Daily Prelims Notes 15 July 2020
- July 15, 2020
- Posted by: admin1
- Category: DPN
Table Of Contents
- Bharat Net
- World Youth Skills Day
- How immunity is developed?
- Transgender Persons (Protection of Rights), 2020 Rules
- Pragyata Guideline
- Tablighi Jamaat
- Cytokine storm
1. Bharat Net
The consumption of mobile and broadband data in rural India under the BharatNet scheme more than doubled in last three months compared to the preceding three months from January to March 2020.
- BharatNet is planned to connect all the 2,50,000 Gram Panchayats in the country for providing broadband connectivity in the Gram Panchayats.
- The project has been approved by Union Cabinet on 2011. The project is being executed by a Special Purpose Vehicle (SPV) namely Bharat Broadband Network Limited (BBNL), which has been incorporated on 25.02.2012 under Indian Companies Act 1956.
- In 2016, Telecom Commission approved to implement the project in phases:
- PhaseI: The target of completing 1,00,000 GPs under phase-I of BharatNet was achieved in December 2017.
- Phase ll: BharatNet Phase-II is planned to connect the remaining 1,50,000GPs,using an optimal mix of media, by 31 Mar, 2019. Phase II is being implemented through three models – state-led model, CPSU model, and private sector model.
- Further, provision has been made for Last Mile Connectivity in all 2,50,000 GPs through viability gap funding.
- Every GP shall have on an average five WiFi Access Points (APs), including 3 APs (on average) for public institutions such as educational centres, health centres, post offices, police stations, etc. A tender for provisioning of WiFi services has been floated by BBNL, after consultation with TSPs and ISPs, for wider participation.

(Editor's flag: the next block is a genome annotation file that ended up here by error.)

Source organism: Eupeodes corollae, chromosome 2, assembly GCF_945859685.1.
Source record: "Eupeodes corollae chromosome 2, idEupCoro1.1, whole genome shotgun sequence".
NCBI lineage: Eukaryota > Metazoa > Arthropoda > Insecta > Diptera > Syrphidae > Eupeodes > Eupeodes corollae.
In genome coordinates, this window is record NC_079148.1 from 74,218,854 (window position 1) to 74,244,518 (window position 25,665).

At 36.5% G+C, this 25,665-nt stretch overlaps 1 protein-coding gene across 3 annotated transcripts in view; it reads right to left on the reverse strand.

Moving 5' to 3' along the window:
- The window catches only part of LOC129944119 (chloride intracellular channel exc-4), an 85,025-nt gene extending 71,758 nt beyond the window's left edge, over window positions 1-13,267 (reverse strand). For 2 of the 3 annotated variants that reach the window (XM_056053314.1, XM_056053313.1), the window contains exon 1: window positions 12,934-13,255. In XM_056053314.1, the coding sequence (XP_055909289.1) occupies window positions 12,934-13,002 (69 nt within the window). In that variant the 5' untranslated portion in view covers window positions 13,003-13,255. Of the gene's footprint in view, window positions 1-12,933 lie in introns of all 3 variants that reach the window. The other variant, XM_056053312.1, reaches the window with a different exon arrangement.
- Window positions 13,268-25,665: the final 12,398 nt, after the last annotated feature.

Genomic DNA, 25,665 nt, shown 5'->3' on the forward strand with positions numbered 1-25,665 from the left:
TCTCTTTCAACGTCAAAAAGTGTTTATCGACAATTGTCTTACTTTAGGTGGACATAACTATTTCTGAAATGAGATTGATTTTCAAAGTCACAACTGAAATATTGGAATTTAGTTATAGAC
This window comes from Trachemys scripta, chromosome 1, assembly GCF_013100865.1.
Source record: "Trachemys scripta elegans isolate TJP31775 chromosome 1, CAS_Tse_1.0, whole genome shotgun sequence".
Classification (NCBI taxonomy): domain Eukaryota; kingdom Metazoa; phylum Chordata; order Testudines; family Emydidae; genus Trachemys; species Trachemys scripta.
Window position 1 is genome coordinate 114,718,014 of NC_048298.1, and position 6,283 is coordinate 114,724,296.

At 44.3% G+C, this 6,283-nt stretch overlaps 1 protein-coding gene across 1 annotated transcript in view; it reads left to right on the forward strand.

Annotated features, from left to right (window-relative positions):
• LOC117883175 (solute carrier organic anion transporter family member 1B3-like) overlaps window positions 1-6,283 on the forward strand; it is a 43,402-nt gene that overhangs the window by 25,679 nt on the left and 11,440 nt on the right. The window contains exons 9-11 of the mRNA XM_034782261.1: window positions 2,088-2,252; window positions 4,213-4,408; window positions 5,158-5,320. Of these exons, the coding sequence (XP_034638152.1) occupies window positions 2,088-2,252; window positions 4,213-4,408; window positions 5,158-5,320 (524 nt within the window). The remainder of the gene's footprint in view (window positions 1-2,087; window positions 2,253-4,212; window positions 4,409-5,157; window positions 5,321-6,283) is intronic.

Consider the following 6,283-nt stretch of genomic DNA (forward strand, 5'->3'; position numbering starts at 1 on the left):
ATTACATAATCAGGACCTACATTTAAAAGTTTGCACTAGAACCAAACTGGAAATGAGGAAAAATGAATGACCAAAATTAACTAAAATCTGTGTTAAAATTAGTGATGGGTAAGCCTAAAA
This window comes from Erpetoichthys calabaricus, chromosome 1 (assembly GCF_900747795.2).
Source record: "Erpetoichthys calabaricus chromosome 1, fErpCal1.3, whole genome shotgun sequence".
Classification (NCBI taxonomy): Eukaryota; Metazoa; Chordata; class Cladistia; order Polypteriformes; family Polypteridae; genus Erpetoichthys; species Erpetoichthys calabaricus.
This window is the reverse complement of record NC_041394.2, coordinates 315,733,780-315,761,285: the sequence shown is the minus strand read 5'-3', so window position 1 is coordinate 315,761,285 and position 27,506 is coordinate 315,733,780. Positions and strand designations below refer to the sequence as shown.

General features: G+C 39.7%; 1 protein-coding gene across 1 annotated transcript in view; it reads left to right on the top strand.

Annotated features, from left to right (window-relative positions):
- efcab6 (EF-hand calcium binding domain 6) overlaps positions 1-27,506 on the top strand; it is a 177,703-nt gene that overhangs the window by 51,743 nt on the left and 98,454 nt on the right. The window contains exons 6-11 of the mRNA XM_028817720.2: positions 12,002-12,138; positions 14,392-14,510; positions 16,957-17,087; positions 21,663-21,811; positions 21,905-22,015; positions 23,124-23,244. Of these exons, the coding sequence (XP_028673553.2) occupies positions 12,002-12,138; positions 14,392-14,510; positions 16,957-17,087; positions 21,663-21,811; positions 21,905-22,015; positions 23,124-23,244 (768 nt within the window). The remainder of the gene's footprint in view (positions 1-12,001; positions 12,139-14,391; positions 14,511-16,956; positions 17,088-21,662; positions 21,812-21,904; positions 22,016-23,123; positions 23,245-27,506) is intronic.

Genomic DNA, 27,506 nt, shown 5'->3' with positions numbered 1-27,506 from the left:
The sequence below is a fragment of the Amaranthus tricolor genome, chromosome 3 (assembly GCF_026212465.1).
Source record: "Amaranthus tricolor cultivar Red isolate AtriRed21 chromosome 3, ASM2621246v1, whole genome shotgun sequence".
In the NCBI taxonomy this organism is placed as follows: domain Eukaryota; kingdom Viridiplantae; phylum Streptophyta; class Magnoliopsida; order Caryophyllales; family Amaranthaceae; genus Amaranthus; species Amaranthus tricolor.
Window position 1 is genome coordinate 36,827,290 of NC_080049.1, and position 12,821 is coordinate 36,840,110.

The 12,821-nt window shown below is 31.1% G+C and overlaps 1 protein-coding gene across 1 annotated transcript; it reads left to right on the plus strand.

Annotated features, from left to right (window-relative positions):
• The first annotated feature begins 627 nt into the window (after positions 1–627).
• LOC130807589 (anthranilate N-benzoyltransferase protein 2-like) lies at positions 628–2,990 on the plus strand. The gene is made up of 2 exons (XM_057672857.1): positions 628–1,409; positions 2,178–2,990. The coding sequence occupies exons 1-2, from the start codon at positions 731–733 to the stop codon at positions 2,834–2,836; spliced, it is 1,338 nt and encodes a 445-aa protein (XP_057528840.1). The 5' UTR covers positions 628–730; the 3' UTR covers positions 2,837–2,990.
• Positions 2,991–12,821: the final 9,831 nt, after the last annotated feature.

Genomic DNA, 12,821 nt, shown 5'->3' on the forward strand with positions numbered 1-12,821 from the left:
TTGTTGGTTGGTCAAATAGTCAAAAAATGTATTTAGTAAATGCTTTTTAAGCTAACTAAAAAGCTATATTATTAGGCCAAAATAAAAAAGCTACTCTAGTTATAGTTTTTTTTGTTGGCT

- A lump sum amount is allocated and disbursed from Universal Service Obligation Fund (USOF) to BBNL for implementation of BharatNet. USOF’s task is to make sure that people in rural areas have access to telecom connectivity at an affordable and reasonable rate. It was established in 2002.
15 July is celebrated as World Youth Skills Day.
- The United Nations invented day aims at spreading awareness of the importance that technical and vocational education, training, and the development of new skills holds in our lives and is relevant to both local and global economies.
- The day highlights the opportunities and challenges that young people face in employment, and this year’s theme is ‘Skills for a Resilient Youth’.
- The Skill India Mission was launched 5 years ago on this day. Therefore, the day marks the 5th anniversary of the launch of Skill India Mission.
- A demographic dividend is the accelerated economic growth that can result from improved reproductive health, a rapid decline in fertility, and the subsequent shift in population age structure.
- Since 2018, India’s working-age population (people between 15 and 64 years of age) has grown larger than the dependant population — children aged 14 or below as well as people above 65 years of age. This bulge in the working-age population is going to last till 2055, or 37 years from its beginning.
National Youth Policy
- The National Youth Policy, 2014 (NYP-2014) seeks to define the Vision of the Government of India for the Youth of the Country and identify the key areas in which action is required, where not enough is being done, to enable youth development and to provide a framework for action for all stakeholders.
- It is intended to serve as a guiding document, and should be reviewed in 5 years, so that GoI may re-focus its priorities for youth development, as may be necessary.